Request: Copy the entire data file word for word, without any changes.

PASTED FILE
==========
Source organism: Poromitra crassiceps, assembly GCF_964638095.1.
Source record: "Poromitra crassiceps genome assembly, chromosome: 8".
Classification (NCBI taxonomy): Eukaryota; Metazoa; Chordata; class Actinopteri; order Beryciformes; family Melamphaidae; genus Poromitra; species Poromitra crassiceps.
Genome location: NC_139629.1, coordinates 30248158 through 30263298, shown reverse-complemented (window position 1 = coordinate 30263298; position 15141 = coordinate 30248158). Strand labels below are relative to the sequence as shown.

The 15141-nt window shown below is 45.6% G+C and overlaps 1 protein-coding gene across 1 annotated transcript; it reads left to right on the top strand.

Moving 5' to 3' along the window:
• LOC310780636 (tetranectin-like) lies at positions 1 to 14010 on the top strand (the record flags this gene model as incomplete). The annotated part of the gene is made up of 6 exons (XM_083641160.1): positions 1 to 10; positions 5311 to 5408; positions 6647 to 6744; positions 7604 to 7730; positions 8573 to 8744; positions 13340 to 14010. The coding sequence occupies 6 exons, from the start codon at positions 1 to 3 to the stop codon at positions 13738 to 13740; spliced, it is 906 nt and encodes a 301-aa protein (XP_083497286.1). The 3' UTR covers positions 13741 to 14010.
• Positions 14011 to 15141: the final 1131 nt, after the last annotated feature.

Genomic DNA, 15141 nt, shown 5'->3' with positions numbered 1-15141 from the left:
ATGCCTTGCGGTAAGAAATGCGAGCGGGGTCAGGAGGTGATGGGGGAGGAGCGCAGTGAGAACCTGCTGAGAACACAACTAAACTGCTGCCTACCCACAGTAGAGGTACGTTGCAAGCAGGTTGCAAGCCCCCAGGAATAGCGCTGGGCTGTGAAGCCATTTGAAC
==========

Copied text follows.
Source organism: Poromitra crassiceps, assembly GCF_964638095.1.
Source record: "Poromitra crassiceps genome assembly, chromosome: 8".
Classification (NCBI taxonomy): Eukaryota; Metazoa; Chordata; class Actinopteri; order Beryciformes; family Melamphaidae; genus Poromitra; species Poromitra crassiceps.
Genome location: NC_139629.1, coordinates 30248158 through 30263298, shown reverse-complemented (window position 1 = coordinate 30263298; position 15141 = coordinate 30248158). Strand labels below are relative to the sequence as shown.

The 15141-nt window shown below is 45.6% G+C and overlaps 1 protein-coding gene across 1 annotated transcript; it reads left to right on the top strand.

Moving 5' to 3' along the window:
• LOC310780636 (tetranectin-like) lies at positions 1 to 14010 on the top strand (the record flags this gene model as incomplete). The annotated part of the gene is made up of 6 exons (XM_083641160.1): positions 1 to 10; positions 5311 to 5408; positions 6647 to 6744; positions 7604 to 7730; positions 8573 to 8744; positions 13340 to 14010. The coding sequence occupies 6 exons, from the start codon at positions 1 to 3 to the stop codon at positions 13738 to 13740; spliced, it is 906 nt and encodes a 301-aa protein (XP_083497286.1). The 3' UTR covers positions 13741 to 14010.
• Positions 14011 to 15141: the final 1131 nt, after the last annotated feature.

Genomic DNA, 15141 nt, shown 5'->3' with positions numbered 1-15141 from the left:
ATGCCTTGCGGTAAGAAATGCGAGCGGGGTCAGGAGGTGATGGGGGAGGAGCGCAGTGAGAACCTGCTGAGAACACAACTAAACTGCTGCCTACCCACAGTAGAGGTACGTTGCAAGCAGGTTGCAAGCCCCCAGGAATAGCGCTGGGCTGTGAAGCCATTTGAAC